While this was not case – other news outlets also quoted Netanyahu as saying “The Poles” – Jerusalem needed someone to blame for the crisis, and the Post was the lucky choice.
The problem was that it didn’t help. Polish Prime Minister Mateusz Morawiecki announced that he would not fly to Israel to attend a gathering of the Visegrad, a group of four eastern European countries – Poland, Hungary, the Czech Republic and Slovakia. Instead, he said, he would send his foreign minister.
At that point, it seemed that the crisis was finally over. On Sunday morning, the headline on our front page as well as on others in Israel was a variation of “Warsaw to attend Visegrad summit as crisis dies down.”
But then, on Sunday night, newly appointed acting Foreign Minister Israel Katz went on TV and decided to deepen the crisis with Warsaw. Quoting former prime minister Yitzhak Shamir, Katz said: “The Poles suckle antisemitism from their mothers’ milk… No one will tell us how to remember the fallen.”
This was already too much. Poland accused Katz of racism and canceled the foreign minister’s planned visit, which led to the cancellation of the entire Visegrad Group summit. While the leaders of the other three countries still came to Israel, they only conducted bilateral meetings with Netanyahu; there was no summit.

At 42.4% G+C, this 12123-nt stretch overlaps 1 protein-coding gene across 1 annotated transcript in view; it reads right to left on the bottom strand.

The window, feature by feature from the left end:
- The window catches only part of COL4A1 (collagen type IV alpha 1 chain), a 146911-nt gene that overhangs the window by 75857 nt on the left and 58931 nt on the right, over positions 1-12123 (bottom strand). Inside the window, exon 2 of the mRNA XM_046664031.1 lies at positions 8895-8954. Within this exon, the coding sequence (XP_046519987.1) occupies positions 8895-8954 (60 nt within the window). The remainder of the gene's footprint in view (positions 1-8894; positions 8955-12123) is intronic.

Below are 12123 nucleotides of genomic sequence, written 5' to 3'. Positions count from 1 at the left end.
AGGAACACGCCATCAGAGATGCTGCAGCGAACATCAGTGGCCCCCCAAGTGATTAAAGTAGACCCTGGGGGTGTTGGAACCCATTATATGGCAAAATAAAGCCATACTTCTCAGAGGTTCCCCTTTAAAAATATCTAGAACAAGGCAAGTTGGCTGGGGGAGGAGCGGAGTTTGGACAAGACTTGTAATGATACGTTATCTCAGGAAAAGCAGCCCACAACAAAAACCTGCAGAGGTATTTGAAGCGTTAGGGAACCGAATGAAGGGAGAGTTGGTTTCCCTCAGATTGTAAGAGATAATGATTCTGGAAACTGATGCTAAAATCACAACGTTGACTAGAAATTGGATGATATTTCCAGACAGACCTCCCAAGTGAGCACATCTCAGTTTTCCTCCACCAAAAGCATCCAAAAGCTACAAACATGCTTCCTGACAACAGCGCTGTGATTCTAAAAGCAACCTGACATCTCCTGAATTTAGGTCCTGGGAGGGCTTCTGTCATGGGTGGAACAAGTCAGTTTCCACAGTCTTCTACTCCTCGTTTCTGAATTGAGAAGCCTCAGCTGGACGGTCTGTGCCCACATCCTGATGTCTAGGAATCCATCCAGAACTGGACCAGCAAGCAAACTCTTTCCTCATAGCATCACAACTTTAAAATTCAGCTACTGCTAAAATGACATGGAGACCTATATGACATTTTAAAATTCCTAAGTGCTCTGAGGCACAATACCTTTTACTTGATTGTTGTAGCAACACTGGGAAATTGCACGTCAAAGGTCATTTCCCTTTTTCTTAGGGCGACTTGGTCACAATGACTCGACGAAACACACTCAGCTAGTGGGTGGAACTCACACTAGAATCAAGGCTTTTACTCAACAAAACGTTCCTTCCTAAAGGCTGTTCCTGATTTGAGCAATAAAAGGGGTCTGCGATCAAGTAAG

Putting aside Katz’s complete lack of diplomatic decorum, it wasn’t immediately clear why the Poles decided from the beginning to turn what Netanyahu had said into a crisis. He explained that he never said the word “The,” which all news outlets, including us, had retracted. If so, I wondered, why the crisis?
A senior Polish official explained to me this week that in the Polish language, there is no word for “The.” As a result, the problem for Warsaw wasn’t that Netanyahu had been quoted saying “The Poles” but rather that he didn’t qualify his statement by saying “some Polish citizens.” Just saying “Poles” was enough to get their blood boiling.
Adding insult to injury, Netanyahu made his comments while in Warsaw – on the same day that he had received a huge gift from Poland in the form of its hosting the Middle East summit. From their perspective, giving Netanyahu a stage to sit on alongside foreign ministers from Yemen, Qatar, Saudi Arabia and Bahrain should have been appreciated in a more thoughtful way, especially when considering that Poland went against the rest of Europe by agreeing to host the conference. Talking about Polish collaboration during the Holocaust was not how they expected Netanyahu to show his gratitude.